In the run up to an interview for a job you really want it’s easy to be overwhelmed by nerves. Interviews can be very stressful events and it is not uncommon for images to flash through your mind that fill you with anxiety. These might be memories of previous unsuccessful interviews, an aggressive interviewer who puts you under extreme pressure or a visual of yourself stumbling over your words or becoming tongue-tied.
How do these images affect us?
They are likely to negatively impact on the key factors that influence performance, inciting an anxious response and impacting your physiology by increasing your heart rate or causing you to perspire. This can lead to feelings of insecurity and depreciating chains of thought, which in turn may impact performance by causing you to pace up and down beforehand or forget carefully thought out preparation.
So how do we combat this common tendency?
Rather than becoming overwhelmed with unhelpful imagery, having control over what takes place in your mind’s eye can be turned to your advantage. Hays Career Transition Services has coached thousands of people during periods of redeployment and incidences of redundancy, and one approach found to be consistently helpful when interviewing is an imagery technique based on the ideas of leading psychology professors Stephen Palmer and Gary Cooper.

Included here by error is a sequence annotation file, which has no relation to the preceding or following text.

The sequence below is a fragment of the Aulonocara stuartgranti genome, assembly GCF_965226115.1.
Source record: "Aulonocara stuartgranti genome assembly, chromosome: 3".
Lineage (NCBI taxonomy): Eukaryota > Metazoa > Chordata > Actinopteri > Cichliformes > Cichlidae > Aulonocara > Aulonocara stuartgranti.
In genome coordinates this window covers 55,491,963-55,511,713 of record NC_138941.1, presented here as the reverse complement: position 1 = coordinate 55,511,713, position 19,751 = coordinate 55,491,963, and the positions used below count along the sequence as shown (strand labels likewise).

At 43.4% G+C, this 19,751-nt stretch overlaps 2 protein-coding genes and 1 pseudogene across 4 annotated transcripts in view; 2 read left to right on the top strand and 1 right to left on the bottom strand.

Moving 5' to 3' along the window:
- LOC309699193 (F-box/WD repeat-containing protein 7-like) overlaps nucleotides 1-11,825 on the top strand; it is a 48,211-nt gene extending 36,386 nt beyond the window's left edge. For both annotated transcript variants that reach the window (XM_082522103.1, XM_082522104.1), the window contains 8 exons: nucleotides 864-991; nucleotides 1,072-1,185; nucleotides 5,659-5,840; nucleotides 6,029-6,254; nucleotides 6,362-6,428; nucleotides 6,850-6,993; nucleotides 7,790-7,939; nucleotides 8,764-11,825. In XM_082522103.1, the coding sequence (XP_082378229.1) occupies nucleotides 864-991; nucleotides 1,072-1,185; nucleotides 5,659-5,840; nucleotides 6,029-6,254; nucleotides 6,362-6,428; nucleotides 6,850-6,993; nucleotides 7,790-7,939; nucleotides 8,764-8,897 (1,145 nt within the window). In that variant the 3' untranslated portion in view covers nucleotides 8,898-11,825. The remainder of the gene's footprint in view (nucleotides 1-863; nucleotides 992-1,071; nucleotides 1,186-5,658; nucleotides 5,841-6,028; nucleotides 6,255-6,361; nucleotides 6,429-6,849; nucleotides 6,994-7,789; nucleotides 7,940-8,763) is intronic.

This simple approach has 5 steps:
1. Identify the challenging situation (for example the interview)
2. Note down the aspects of the interview you anticipate will be challenging
3. Reflect on how you will surmount these difficulties and perform more effectively
4. Visualise yourself in the interview using these coping styles and performing well
5. Repeat this whenever you feel anxious in the run up to the day
Unsure whether this approach will work for you? Try it in other walks of life even if you don’t have an interview coming up.
Hays Career Transitions utilise approaches like the ones above to work with people undergoing career change at a transformative level, with feedback on their effectiveness being consistently high since the launch of the service.
For more information read about Hays Career Transition Services.